breather - (noun) A term used to describe blitzball players who have mastered the ability to safely breathe the sphere pool's fluid atmosphere. Though the chemical composition of the fluid atmosphere (usually just referred to as water) is simply intended to lower the specific density of the playing field, the combination of gases is hyperoxygenated and can be inhaled. The best players tend to be breathers, though the strain on the lungs takes its toll fairly quickly and can drastically shorten a player's career. Not medically advised. Also see HOLDER.

--from Everything You Ever Wanted To Know About Modern Sports But Were Afraid You'd Get Your Head Stuck In A Toilet For Asking, Zanarkand Kings Publishing

From the beginning, he had it all planned out. He had learned the trick to it when he was nine, but it took him two years to really get good at it. Mind over body! Tell your lungs to breathe in, accepting no excuse, and they will do so. That's the trick. That's all there is to it.

He'd teach it to his son good and early, before the kid lost faith that his parents were gods. Tidus wouldn't even have to tell himself; Jecht would tell him, and Tidus would trust him. That's the nice thing about really little kids. They love you like that.

So he gathered his three month old son into his arms and brought him to the sphere pool, and he stood outside it and told his son that no matter what, he'd be holding onto him, and no matter what, Tidus would be able to breathe. The baby leaned on Jecht's chest and chewed on his own tiny fingers, but Jecht knew he was listening, even if he didn't know the words yet.

Tidus looked up at him with dark blue eyes, and Jecht smiled and hugged the boy reassuringly. "Just trust me," he said, and walked into the water.

Being carried into a wall of water by a parent is not something a baby's instincts know to question, so Tidus never made a sound of protest. The water swallowed them, but Jecht held on, and that was all that mattered. Had it been real water, the baby still might not have struggled. It's hard to say what babies understand and what they don't understand, and what they'll remember when they grow up. Once Jecht was treading water, Tidus opened his eyes and his mouth and breathed in.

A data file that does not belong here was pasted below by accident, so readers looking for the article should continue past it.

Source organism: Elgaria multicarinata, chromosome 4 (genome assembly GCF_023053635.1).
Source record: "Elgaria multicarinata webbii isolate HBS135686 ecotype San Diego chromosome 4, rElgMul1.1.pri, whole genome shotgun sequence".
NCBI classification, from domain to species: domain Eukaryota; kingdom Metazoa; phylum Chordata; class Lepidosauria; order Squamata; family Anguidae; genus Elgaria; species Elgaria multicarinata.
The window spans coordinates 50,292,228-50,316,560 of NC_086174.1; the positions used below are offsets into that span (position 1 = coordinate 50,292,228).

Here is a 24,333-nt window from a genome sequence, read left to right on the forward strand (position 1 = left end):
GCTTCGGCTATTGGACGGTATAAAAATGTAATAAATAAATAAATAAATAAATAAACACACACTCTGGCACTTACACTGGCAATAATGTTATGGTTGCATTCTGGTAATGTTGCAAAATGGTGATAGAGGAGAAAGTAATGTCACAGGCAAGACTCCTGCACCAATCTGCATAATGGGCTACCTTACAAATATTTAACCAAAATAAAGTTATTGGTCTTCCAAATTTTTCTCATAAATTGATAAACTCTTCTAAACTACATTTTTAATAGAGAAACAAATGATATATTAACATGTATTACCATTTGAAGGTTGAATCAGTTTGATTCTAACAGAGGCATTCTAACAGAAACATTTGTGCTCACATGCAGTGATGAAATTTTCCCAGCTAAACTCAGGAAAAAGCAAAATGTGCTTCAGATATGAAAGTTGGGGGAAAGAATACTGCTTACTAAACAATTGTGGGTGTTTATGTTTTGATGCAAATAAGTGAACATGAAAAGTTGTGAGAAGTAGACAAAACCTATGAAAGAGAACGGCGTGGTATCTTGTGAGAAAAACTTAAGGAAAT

He didn't choke, and he didn't frantically lean toward air again, the way he did when his mom came in the room. He blinked at his watery surroundings and remained content in Jecht's arms, and after a moment his little lungs pushed the fluid back out, along with a few bubbles of residual air. Tidus laughed as they floated up past his face, and looked up at his father and smiled.

Jecht had planned to stay in the water for only a few minutes, but that smile stunned him. This was not mind over matter. This was not the forced respect of a team for its coach. This was....

He folded his arms around Tidus and pulled him close, and he could feel the current of the boy's breath against his shoulder. Amazing. The boy leaned on his chest obediently and closed his eyes again, curling one perfect hand under his chin.

It was only a passing moment, one easily forgotten in the rush of what happened afterward. Jecht had not taken into account that Tidus would also not know how to rid the fluid from his immature lungs. The baby choked badly when they reemerged from the water, and he had to spend a week in the hospital. He put his own baby in the hospital. An endless string of doctors chewed him out for having forced his infant son to breathe the stuff that, from a medical viewpoint, he shouldn't be breathing either, and he heard everything from 'pneumonia' to 'possible future lung cancer', and between every breath taken he heard the accusation, low and angry. It was the only time he could remember that Miral had gotten angry with him; she stayed in the hospital and cried endlessly, because they were afraid Tidus might die. Die. His son, die, at three months. Because....

Bad father. The worst thing he could ever imagine being said to a man. You're a bad father. You're a greedy son of a bitch who wants so badly for his son to play blitzball that he would willingly teach a baby to breathe water. What if he tries to breathe his bathwater? What if he gets too accustomed to the ridiculously high oxygen level and then suffocates in real air? Are you insane? What's wrong with you?

Maybe that's when it started. Did he really give up that early? Possibly. These things happen. Why try? Why even try?

But when it grew cold and dark, and he feared that remembering to breathe might mean drowning all over again, that was the moment he clung to. His son in his arms, utterly trusting, breathing the water with him. If the sea were merciful, there was no other way he'd rather die.

It didn't matter what others said, and what was reality and what was not. Drowning is a very pleasant way to go, or so he'd heard. All that mattered was the trust of a child too young to question and too young to hate, but far too long limbed to hold to his chest anymore, silently following him into a darkness that neither would emerge from again.

If Sin punishes the wicked, then he must surely be the most wicked of all creatures, living, dead, or dreamed.